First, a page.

Religion and Public Life research symposium
- Date: Tuesday 18 June 2019, 14:00 – 16:00
- Location: Hillary Place SR (G.18)
- Cost: Free
Announcement of research symposium hosted by the Centre for Religion and Public Life.
The Centre for Religion and Public Life is hosting a research symposium (14:00-16:00), followed by a public lecture at 16.30. Find out more and register your place for the public lecture.
The event is organised in collaboration with the Desmond Tutu Centre for Religion and Social Justice, University of the Western Cape (South Africa), and the Sheffield Institute for Interdisciplinary Biblical Studies, University of Sheffield.
Students and staff of the University, and anyone else with an interest in the subjet, is welcome to attend. Please RSVP by email to the Centre's intern, Hollie Gowan.
Dr Lee Scharnick-Udemans (senior researcher, Desmond Tutu Centre, University of the Western Cape)
“Politics, Privilege and Pluralism: Exploring the Contestation of Religious Diversity in Contemporary South Africa”
Theoretically and empirically, the relationship between religious privilege which includes but is not limited to the social, legal, political and/or cultural favouring of one religion over others, and religious pluralism as the positive public recognition of religious diversity has been under-researched and under-theorised. In order to assess the ways in which religious diversity, religious pluralism, and religious freedom are asserted and negotiated within the context of contemporary South Africa, this presentation scrutinizes the Christian Friendly Products campaign. This movement advocates against the ubiquity of the halaal food symbol and halaal food in South Africa. Halaal is an Islamic term, which refers to food products that are ritually permissible for consumption by Muslims. The campaign claims that the visible presence of halaal food in public spaces undermines the rights of Christian consumers and their right to freedom of religion. Through a critical discourse analysis of the campaign material along with selected news reports on the matter this project found that the campaign demands religious privilege for Christian consumers by disparaging Islam. In this presentation I argue that although this case has not yet gone to court, the religious conflict demonstrated by this example illustrates the complicated ways in which notions of religious privilege and religious pluralism are engaged and negotiated within a context of religious diversity.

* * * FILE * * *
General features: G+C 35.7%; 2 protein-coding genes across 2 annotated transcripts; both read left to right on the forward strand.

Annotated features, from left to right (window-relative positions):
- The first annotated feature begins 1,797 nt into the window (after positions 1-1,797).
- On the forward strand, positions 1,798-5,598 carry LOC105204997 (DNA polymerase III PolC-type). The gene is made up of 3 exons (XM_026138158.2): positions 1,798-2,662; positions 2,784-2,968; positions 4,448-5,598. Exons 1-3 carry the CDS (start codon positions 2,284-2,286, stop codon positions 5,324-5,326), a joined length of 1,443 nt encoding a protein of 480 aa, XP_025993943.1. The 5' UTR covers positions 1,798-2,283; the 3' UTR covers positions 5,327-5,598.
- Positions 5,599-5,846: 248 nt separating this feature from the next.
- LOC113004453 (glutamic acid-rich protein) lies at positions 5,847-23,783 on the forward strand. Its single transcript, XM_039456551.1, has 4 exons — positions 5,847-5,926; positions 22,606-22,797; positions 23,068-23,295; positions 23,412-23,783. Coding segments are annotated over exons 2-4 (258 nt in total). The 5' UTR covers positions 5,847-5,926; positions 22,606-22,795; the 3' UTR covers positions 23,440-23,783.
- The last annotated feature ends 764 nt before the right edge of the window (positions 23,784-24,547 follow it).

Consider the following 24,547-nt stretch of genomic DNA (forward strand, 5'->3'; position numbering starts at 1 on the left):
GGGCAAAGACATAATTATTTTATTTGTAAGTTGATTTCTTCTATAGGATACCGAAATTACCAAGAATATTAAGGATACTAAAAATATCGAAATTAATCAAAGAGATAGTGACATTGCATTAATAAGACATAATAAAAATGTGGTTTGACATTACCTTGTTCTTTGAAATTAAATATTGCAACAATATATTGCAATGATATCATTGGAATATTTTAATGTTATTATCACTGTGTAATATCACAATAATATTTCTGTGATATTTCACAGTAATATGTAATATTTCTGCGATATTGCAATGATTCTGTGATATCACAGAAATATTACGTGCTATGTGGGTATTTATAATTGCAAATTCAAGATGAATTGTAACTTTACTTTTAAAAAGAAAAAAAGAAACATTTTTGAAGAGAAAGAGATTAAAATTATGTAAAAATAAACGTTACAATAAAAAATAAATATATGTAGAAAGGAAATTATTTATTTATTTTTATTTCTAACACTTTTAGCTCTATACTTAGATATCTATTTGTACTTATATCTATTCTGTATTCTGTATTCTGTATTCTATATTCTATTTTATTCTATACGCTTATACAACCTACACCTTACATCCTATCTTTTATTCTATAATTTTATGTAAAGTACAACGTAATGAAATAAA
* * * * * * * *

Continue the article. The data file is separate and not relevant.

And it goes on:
Dr Elaine Nogueira-Godsey (Assistant Professor of Theology, Ecology and Race, Methodist Theological School in Ohio)
“Religion and Social Activism in Times of Climate Change: Privilege or Necessity?”
This paper is about the role played by social scientists, of which scholars of religion are included, to address anthropogenic climate change. Anthropogenic climate change has been couched as a political issue—yet, based on data, it is undeniably personal; it leaves individuals, families and communities devastated or demolished in its wake. Through an autoethnographic approach, this paper analyzes the commitment from scholars of religion and institutions to generate environmental justice, to which issues of gender and sexuality are directly linked. As social scientists and humanities scholars, we have knowledge and skills that can be used in communicating and bridging people's denial and/or lack of awareness of anthropogenic climate change, potentially generating civic engagement. As educators, we have at our disposal tools to collectively challenge and motivate our students to re-orient themselves in their relation to the natural world and to others so that we can have an ecologically viable society. Yet, it is puzzling how so few scholars of religion have addressed climate change. In this paper, I explore the alleged conflict between scholarship and activism. I ask the question, “Is it ethical to use scholarship to generate civic engagement?” I explore a pedagogical philosophy that challenges students to think about how their own local realities influence global concerns and how to responsibly consider not only the impact of any action on themselves, but also to take seriously the effect that action may have on different social groups and communities of human and non-human beings.